Bea Campbell? Doesn’t she just drive you up the wall?
Today’s exciting story is all about the shock! horror! media reaction to the fact that some NHS trusts are giving sperm donors a “helping hand” by providing porn, mostly in the form of smutty magazines, in sperm donation clinics.
OK. Hardly surprising and, given that the total budget for this activity is reported as coming in at under £1,000 a year, that doesn’t feel terribly excessive. In fact, on simple cost grounds, critics of this activity really haven’t a leg to stand on. As one defendant of this practice pointed out today on the Beeb: SOME men actually need such stimulation.
That includes blokes for whom the thought of jerking off to order in clinical surroundings is just too much, as well as those for whom such activity is required because they have been diagnosed with a medical condition for which the prognosis is future infertility or lowered sperm count. Getting serious for a moment: if you have prostate cancer, you are a) more likely to wish to preserve sperm for future use and b) less likely to be able to produce it to order. Sort of a catch 22.
In fact, if the provision of porn results in the need for even one fewer high-tech medical intervention in the course of the process, it probably pays for itself. Ah, but, what about dignity? A host of arguments are instantly trotted out from imposition on staff, degrading of women, porn barons seeking to expand their evil empire…and the rest.
The worst comment I heard on this today was Bea Campbell, on two grounds. First was the patronising and belittling way in which she described the entire process. Sure, Bea: it is obvious that you think the very idea of blokes masturbating is silly and shouldn’t be allowed…but maybe it would be better if you were just that much less obvious about it.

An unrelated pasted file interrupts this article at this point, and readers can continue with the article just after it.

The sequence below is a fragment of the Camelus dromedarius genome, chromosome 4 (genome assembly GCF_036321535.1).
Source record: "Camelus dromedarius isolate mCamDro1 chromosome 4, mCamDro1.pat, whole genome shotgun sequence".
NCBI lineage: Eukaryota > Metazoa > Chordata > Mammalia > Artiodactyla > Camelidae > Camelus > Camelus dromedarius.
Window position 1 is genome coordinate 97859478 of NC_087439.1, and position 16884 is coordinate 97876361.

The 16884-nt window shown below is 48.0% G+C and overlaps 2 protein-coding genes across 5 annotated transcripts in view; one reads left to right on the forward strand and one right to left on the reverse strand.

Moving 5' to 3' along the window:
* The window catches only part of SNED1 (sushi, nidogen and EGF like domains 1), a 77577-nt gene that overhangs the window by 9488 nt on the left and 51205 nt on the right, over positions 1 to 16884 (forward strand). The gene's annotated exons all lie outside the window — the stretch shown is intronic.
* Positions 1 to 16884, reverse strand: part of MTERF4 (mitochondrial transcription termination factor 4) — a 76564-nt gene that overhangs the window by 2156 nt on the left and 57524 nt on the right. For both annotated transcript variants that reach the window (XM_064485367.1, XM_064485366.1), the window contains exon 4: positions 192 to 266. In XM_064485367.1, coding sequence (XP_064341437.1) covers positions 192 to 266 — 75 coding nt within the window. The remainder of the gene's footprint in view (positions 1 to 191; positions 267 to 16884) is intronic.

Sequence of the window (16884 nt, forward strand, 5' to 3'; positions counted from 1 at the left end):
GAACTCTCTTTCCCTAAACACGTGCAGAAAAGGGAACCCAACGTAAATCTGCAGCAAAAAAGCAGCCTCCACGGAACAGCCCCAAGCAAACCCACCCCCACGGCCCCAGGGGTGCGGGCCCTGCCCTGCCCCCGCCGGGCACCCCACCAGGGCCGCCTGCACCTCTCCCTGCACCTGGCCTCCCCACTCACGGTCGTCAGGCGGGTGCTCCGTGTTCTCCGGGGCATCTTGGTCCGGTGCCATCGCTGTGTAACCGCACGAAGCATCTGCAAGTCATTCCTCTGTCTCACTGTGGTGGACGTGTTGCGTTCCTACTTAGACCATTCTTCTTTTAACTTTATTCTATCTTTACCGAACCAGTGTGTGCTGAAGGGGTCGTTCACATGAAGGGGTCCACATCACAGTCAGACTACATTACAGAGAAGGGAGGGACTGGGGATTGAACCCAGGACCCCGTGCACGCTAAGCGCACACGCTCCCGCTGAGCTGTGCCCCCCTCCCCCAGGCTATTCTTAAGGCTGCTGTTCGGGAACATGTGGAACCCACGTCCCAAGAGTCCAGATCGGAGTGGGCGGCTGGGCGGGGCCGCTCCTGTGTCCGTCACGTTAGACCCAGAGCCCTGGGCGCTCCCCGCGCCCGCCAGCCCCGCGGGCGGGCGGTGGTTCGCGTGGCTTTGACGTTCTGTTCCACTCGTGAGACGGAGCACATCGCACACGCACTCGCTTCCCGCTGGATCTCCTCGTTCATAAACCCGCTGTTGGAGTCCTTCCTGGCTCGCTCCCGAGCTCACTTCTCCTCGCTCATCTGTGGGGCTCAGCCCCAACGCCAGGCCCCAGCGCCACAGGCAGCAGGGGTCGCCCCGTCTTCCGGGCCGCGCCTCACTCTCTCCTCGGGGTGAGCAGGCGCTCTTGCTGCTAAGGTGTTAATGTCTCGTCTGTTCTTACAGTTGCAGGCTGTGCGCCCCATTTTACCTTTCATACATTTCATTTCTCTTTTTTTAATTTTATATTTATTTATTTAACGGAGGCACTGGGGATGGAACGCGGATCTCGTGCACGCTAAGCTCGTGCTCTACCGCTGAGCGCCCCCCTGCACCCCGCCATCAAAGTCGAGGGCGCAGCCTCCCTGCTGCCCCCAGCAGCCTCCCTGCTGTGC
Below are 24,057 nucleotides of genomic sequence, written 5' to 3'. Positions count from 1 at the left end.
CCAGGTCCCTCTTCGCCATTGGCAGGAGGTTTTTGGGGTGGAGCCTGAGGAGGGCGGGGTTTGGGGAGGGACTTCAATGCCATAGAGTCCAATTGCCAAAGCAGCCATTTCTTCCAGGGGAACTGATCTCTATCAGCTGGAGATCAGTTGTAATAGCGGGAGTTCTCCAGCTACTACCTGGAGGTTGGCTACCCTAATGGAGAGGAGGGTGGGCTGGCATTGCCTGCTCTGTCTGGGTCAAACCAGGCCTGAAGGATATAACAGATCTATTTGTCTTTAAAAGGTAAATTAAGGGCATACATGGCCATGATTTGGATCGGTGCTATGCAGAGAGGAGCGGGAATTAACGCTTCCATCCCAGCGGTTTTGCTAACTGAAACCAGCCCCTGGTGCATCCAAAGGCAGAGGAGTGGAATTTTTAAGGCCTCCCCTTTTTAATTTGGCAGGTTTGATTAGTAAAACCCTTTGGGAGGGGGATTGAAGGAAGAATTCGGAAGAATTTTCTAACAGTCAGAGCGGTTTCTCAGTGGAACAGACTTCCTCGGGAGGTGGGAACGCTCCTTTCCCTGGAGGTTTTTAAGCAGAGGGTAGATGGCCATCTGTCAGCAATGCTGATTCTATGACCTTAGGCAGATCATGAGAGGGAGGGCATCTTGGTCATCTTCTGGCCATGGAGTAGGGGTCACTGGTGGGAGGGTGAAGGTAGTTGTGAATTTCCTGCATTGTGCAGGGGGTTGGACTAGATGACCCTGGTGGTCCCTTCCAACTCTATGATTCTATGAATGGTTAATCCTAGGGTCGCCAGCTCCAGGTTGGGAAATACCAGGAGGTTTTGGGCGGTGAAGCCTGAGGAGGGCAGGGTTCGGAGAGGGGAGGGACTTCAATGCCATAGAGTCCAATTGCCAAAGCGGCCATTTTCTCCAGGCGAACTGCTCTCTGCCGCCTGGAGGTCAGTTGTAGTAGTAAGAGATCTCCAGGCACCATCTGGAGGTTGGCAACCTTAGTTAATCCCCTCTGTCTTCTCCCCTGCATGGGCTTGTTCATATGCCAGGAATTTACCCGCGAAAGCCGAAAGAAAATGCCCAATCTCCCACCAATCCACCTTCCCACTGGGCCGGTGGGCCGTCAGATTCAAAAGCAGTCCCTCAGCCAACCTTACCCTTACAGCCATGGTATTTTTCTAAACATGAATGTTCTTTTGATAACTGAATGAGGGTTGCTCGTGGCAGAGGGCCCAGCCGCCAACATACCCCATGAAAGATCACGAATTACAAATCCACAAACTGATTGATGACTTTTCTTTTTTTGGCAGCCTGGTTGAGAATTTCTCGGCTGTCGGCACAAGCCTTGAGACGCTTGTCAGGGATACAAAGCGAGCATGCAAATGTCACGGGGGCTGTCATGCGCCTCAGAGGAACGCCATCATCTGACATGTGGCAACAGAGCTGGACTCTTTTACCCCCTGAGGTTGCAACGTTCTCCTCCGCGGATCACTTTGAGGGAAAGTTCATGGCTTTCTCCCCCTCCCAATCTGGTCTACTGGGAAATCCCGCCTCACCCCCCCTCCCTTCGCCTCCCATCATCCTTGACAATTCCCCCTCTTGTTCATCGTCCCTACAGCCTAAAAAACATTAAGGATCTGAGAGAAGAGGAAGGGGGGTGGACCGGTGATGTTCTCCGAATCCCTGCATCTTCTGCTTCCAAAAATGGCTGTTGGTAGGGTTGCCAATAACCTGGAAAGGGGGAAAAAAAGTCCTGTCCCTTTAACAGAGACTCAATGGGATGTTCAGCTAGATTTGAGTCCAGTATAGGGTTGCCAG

Second was the dishonest way in which she erected (oooer Missus!) straw men to have a go at. “Surely you’re not saying that men need this material in order to be able to masturbate?” Er, no. No-one ever said that was true of all men – just as no-one has suggested that men unwilling to use such material would be forced to use it.
Simply that SOME men might need it in order to perform.
Ditto gay men. “Surely you’re not saying…” came back Ms Campbell. Er, no. No-one was saying anything of the sort. At risk of repetition: all that anyone has ever said is that SOME men may find the material useful.
And the alternative? Well, it seems that its OK for them to masturbate, so long as they manage to do so inspired by their own internal fantasies. This is not degrading, or a problem – although listening to Ms Bea, I could not help wondering if she thought the entire process ought not to ressenble some sort of dairy production line, with sperm rather than milk as the end product.
Perhaps the men ought really to lie back and ponder on the role of women in the workforce, circa. 1939-1980, whilst seeking ejaculatory closure.
And therein lies the stupidity, the dishonesty of this criticism. I can certainly see how undesirable it woul be for a bloke awaiting an operation on his big toe to lie around a ward, reading jazz mags, and scaring the nurses. The word “inappropriate” springs to mind.
But when it comes to sperm donation, the entire aim of the process is erection and ejaculation. That is a sexual function – and sexual function happens best when an individual is aroused. What arouses individuals? How about thoughts and images of desirable sex partners, with or without sex added?
OK if kept in the mind…not OK on paper? How ludicrous. Twould serve Ms Campbell right if the next survey looked at what men deprived of visual stimulus thought about in order to achieve orgasm…and discovered that at least half of them were fantasising violence and animals.
Or perhaps then we would move on to a demand that only sperm produced by blokes thinking nice thoughts be allowed?